Born and raised in Perú, Adriana’s work is disciplined through the influence of early contemporary European impressionism and early 20th century Peruvian Indigenist movement such as of José Sabogal and Carlota Carvallo.
These artists have influenced Adriana’s narrative genre inspired by their color schemes reminiscent of Andean folklore. During her time at the School of Art in Lima, Perú, she worked as a professional illustrator publishing more than a dozen children’s books in Perú and in the United States. She enjoys painting at her home in Fayetteville, Arkansas, where she lives with her family and her two cats.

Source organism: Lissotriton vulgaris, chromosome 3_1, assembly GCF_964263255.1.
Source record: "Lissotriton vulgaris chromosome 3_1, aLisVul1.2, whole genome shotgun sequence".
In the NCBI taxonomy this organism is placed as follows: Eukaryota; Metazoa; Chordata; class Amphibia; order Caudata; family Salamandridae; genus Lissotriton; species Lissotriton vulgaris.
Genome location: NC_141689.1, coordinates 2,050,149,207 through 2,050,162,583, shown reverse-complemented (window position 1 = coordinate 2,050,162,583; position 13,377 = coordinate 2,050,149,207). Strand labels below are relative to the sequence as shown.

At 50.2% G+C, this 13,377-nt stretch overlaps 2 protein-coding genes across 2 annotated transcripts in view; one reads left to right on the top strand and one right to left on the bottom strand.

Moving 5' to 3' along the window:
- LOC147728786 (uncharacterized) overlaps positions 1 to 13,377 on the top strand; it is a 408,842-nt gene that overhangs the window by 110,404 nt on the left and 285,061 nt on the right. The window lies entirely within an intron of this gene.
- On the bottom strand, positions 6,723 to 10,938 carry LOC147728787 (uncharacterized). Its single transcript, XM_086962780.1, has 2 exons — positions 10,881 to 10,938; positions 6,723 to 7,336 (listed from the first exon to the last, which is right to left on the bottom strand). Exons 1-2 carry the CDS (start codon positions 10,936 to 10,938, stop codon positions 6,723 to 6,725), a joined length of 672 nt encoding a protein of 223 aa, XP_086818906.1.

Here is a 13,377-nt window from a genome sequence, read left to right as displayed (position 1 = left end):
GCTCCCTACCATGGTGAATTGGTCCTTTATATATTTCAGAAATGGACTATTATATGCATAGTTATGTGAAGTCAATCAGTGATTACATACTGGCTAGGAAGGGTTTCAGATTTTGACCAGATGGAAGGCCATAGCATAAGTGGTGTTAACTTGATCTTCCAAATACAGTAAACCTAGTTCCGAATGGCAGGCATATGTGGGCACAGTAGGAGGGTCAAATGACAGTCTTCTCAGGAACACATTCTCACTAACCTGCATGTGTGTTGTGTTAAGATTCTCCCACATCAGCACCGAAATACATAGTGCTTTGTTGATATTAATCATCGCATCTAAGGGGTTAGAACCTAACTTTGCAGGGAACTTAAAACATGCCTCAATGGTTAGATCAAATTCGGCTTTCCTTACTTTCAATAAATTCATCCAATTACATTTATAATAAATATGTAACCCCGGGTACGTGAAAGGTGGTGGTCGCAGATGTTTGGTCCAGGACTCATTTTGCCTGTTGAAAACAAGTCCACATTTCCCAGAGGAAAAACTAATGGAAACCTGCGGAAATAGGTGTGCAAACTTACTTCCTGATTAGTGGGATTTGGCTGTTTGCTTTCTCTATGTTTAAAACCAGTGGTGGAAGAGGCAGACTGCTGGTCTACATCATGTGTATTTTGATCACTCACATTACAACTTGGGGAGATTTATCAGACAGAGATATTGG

“As an artist, I am seduced by the role of light and shadows on what I paint. For me, they are the main characters of my painting and also its main expressive device. Not only are these portraits a testimony of my family, but also of my personal history. Having grown up in a house full of portraits painted mostly by my grandmother, it was part of my daily life to see different colors, expressions, gestures, and faces. In fact, some of those portraits depicted my family members, but the vast majority of them portrayed the faces of people unknown to me. Curiously, these portraits struck me the most, since, after many years, I realized that a portrait can transcend the depicted person herself, even beyond her own death. Therefore, I think the most relevant feature of a portrait is not necessarily the formal resemblance to the actual model, but the expression, the light, and even the breathing the painter attempts to convey.”